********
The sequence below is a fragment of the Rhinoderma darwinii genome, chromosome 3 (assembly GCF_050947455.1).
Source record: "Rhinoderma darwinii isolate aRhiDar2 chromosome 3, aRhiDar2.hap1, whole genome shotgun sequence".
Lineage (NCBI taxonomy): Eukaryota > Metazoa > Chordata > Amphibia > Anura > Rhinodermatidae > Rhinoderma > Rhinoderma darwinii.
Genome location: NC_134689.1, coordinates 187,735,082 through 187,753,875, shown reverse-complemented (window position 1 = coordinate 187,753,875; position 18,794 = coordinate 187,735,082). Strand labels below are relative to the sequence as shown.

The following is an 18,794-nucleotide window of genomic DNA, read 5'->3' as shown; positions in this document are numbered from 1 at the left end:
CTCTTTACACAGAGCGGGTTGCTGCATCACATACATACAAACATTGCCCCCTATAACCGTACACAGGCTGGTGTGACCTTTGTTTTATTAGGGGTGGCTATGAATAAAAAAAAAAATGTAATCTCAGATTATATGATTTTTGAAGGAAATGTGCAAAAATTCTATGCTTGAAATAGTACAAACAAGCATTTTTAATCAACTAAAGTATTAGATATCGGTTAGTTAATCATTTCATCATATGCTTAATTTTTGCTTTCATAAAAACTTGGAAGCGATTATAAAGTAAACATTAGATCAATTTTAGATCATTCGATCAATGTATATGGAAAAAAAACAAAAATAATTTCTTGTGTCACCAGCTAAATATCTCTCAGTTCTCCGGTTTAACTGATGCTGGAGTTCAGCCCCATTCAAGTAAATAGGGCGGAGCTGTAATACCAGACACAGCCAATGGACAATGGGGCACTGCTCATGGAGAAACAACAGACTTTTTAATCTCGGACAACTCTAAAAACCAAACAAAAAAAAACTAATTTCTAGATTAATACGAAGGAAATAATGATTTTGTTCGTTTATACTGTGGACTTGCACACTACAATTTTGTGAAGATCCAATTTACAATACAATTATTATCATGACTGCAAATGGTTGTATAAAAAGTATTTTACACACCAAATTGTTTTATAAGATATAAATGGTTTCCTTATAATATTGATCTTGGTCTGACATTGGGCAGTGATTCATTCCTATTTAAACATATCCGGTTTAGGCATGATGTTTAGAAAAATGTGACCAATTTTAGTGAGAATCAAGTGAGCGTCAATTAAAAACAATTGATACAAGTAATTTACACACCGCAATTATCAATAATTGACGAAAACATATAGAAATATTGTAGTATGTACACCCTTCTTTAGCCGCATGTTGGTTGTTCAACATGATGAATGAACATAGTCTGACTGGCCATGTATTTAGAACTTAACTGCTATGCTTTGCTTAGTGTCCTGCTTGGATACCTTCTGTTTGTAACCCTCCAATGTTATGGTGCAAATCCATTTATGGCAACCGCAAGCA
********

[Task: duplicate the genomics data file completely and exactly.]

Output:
The sequence below is a fragment of the Rhinoderma darwinii genome, chromosome 3 (assembly GCF_050947455.1).
Source record: "Rhinoderma darwinii isolate aRhiDar2 chromosome 3, aRhiDar2.hap1, whole genome shotgun sequence".
Lineage (NCBI taxonomy): Eukaryota > Metazoa > Chordata > Amphibia > Anura > Rhinodermatidae > Rhinoderma > Rhinoderma darwinii.
Genome location: NC_134689.1, coordinates 187,735,082 through 187,753,875, shown reverse-complemented (window position 1 = coordinate 187,753,875; position 18,794 = coordinate 187,735,082). Strand labels below are relative to the sequence as shown.

The following is an 18,794-nucleotide window of genomic DNA, read 5'->3' as shown; positions in this document are numbered from 1 at the left end:
CTCTTTACACAGAGCGGGTTGCTGCATCACATACATACAAACATTGCCCCCTATAACCGTACACAGGCTGGTGTGACCTTTGTTTTATTAGGGGTGGCTATGAATAAAAAAAAAAATGTAATCTCAGATTATATGATTTTTGAAGGAAATGTGCAAAAATTCTATGCTTGAAATAGTACAAACAAGCATTTTTAATCAACTAAAGTATTAGATATCGGTTAGTTAATCATTTCATCATATGCTTAATTTTTGCTTTCATAAAAACTTGGAAGCGATTATAAAGTAAACATTAGATCAATTTTAGATCATTCGATCAATGTATATGGAAAAAAAACAAAAATAATTTCTTGTGTCACCAGCTAAATATCTCTCAGTTCTCCGGTTTAACTGATGCTGGAGTTCAGCCCCATTCAAGTAAATAGGGCGGAGCTGTAATACCAGACACAGCCAATGGACAATGGGGCACTGCTCATGGAGAAACAACAGACTTTTTAATCTCGGACAACTCTAAAAACCAAACAAAAAAAAACTAATTTCTAGATTAATACGAAGGAAATAATGATTTTGTTCGTTTATACTGTGGACTTGCACACTACAATTTTGTGAAGATCCAATTTACAATACAATTATTATCATGACTGCAAATGGTTGTATAAAAAGTATTTTACACACCAAATTGTTTTATAAGATATAAATGGTTTCCTTATAATATTGATCTTGGTCTGACATTGGGCAGTGATTCATTCCTATTTAAACATATCCGGTTTAGGCATGATGTTTAGAAAAATGTGACCAATTTTAGTGAGAATCAAGTGAGCGTCAATTAAAAACAATTGATACAAGTAATTTACACACCGCAATTATCAATAATTGACGAAAACATATAGAAATATTGTAGTATGTACACCCTTCTTTAGCCGCATGTTGGTTGTTCAACATGATGAATGAACATAGTCTGACTGGCCATGTATTTAGAACTTAACTGCTATGCTTTGCTTAGTGTCCTGCTTGGATACCTTCTGTTTGTAACCCTCCAATGTTATGGTGCAAATCCATTTATGGCAACCGCAAGCA